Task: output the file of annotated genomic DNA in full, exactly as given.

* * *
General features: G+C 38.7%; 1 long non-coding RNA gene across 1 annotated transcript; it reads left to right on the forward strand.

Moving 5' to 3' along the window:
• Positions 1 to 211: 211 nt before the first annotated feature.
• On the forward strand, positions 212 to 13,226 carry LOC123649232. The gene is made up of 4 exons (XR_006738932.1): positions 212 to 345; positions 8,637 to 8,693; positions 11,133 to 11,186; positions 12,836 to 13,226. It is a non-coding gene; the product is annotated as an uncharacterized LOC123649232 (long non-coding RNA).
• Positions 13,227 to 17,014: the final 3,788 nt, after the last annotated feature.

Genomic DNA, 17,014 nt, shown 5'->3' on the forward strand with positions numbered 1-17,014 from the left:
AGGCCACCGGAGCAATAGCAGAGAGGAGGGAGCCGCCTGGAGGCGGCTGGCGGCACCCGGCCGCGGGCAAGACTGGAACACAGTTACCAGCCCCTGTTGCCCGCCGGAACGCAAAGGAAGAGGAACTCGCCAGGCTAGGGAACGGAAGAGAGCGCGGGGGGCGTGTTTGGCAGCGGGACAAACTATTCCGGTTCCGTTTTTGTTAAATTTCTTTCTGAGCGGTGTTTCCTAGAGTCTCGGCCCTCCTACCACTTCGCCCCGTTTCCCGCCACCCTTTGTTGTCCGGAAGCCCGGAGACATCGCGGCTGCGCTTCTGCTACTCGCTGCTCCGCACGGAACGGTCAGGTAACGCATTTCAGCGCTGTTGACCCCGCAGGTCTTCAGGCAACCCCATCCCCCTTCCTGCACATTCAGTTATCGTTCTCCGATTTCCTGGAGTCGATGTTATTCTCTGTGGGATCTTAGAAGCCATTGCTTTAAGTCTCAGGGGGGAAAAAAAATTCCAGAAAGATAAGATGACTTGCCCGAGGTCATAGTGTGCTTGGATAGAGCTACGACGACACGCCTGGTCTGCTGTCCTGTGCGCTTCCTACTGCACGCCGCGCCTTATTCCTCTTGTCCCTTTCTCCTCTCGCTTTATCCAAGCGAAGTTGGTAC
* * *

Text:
General features: G+C 38.7%; 1 long non-coding RNA gene across 1 annotated transcript; it reads left to right on the forward strand.

Moving 5' to 3' along the window:
• Positions 1 to 211: 211 nt before the first annotated feature.
• On the forward strand, positions 212 to 13,226 carry LOC123649232. The gene is made up of 4 exons (XR_006738932.1): positions 212 to 345; positions 8,637 to 8,693; positions 11,133 to 11,186; positions 12,836 to 13,226. It is a non-coding gene; the product is annotated as an uncharacterized LOC123649232 (long non-coding RNA).
• Positions 13,227 to 17,014: the final 3,788 nt, after the last annotated feature.

Genomic DNA, 17,014 nt, shown 5'->3' on the forward strand with positions numbered 1-17,014 from the left:
AGGCCACCGGAGCAATAGCAGAGAGGAGGGAGCCGCCTGGAGGCGGCTGGCGGCACCCGGCCGCGGGCAAGACTGGAACACAGTTACCAGCCCCTGTTGCCCGCCGGAACGCAAAGGAAGAGGAACTCGCCAGGCTAGGGAACGGAAGAGAGCGCGGGGGGCGTGTTTGGCAGCGGGACAAACTATTCCGGTTCCGTTTTTGTTAAATTTCTTTCTGAGCGGTGTTTCCTAGAGTCTCGGCCCTCCTACCACTTCGCCCCGTTTCCCGCCACCCTTTGTTGTCCGGAAGCCCGGAGACATCGCGGCTGCGCTTCTGCTACTCGCTGCTCCGCACGGAACGGTCAGGTAACGCATTTCAGCGCTGTTGACCCCGCAGGTCTTCAGGCAACCCCATCCCCCTTCCTGCACATTCAGTTATCGTTCTCCGATTTCCTGGAGTCGATGTTATTCTCTGTGGGATCTTAGAAGCCATTGCTTTAAGTCTCAGGGGGGAAAAAAAATTCCAGAAAGATAAGATGACTTGCCCGAGGTCATAGTGTGCTTGGATAGAGCTACGACGACACGCCTGGTCTGCTGTCCTGTGCGCTTCCTACTGCACGCCGCGCCTTATTCCTCTTGTCCCTTTCTCCTCTCGCTTTATCCAAGCGAAGTTGGTAC